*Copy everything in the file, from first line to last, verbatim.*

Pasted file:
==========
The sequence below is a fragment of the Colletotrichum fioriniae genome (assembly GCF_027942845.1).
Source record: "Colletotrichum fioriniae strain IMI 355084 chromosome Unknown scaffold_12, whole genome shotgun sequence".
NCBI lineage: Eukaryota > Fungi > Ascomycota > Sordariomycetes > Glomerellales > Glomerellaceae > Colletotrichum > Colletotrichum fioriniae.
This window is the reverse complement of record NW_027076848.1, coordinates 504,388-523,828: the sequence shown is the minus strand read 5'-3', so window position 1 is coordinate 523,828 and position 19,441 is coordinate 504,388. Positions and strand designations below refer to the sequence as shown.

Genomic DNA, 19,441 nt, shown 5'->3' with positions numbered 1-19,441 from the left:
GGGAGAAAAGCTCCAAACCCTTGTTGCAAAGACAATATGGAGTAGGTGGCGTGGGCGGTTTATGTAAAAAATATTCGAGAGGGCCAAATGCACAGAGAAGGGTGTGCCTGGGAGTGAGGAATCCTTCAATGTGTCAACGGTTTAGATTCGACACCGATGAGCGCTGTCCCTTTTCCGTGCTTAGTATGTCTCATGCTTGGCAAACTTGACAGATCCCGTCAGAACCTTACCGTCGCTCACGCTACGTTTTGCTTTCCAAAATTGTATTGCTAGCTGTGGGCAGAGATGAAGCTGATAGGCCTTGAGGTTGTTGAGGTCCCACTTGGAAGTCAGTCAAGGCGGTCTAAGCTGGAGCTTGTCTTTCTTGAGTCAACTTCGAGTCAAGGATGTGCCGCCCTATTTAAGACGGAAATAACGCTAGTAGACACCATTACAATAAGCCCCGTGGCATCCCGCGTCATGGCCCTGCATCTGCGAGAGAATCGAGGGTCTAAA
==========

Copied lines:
The sequence below is a fragment of the Colletotrichum fioriniae genome (assembly GCF_027942845.1).
Source record: "Colletotrichum fioriniae strain IMI 355084 chromosome Unknown scaffold_12, whole genome shotgun sequence".
NCBI lineage: Eukaryota > Fungi > Ascomycota > Sordariomycetes > Glomerellales > Glomerellaceae > Colletotrichum > Colletotrichum fioriniae.
This window is the reverse complement of record NW_027076848.1, coordinates 504,388-523,828: the sequence shown is the minus strand read 5'-3', so window position 1 is coordinate 523,828 and position 19,441 is coordinate 504,388. Positions and strand designations below refer to the sequence as shown.

Genomic DNA, 19,441 nt, shown 5'->3' with positions numbered 1-19,441 from the left:
GGGAGAAAAGCTCCAAACCCTTGTTGCAAAGACAATATGGAGTAGGTGGCGTGGGCGGTTTATGTAAAAAATATTCGAGAGGGCCAAATGCACAGAGAAGGGTGTGCCTGGGAGTGAGGAATCCTTCAATGTGTCAACGGTTTAGATTCGACACCGATGAGCGCTGTCCCTTTTCCGTGCTTAGTATGTCTCATGCTTGGCAAACTTGACAGATCCCGTCAGAACCTTACCGTCGCTCACGCTACGTTTTGCTTTCCAAAATTGTATTGCTAGCTGTGGGCAGAGATGAAGCTGATAGGCCTTGAGGTTGTTGAGGTCCCACTTGGAAGTCAGTCAAGGCGGTCTAAGCTGGAGCTTGTCTTTCTTGAGTCAACTTCGAGTCAAGGATGTGCCGCCCTATTTAAGACGGAAATAACGCTAGTAGACACCATTACAATAAGCCCCGTGGCATCCCGCGTCATGGCCCTGCATCTGCGAGAGAATCGAGGGTCTAAA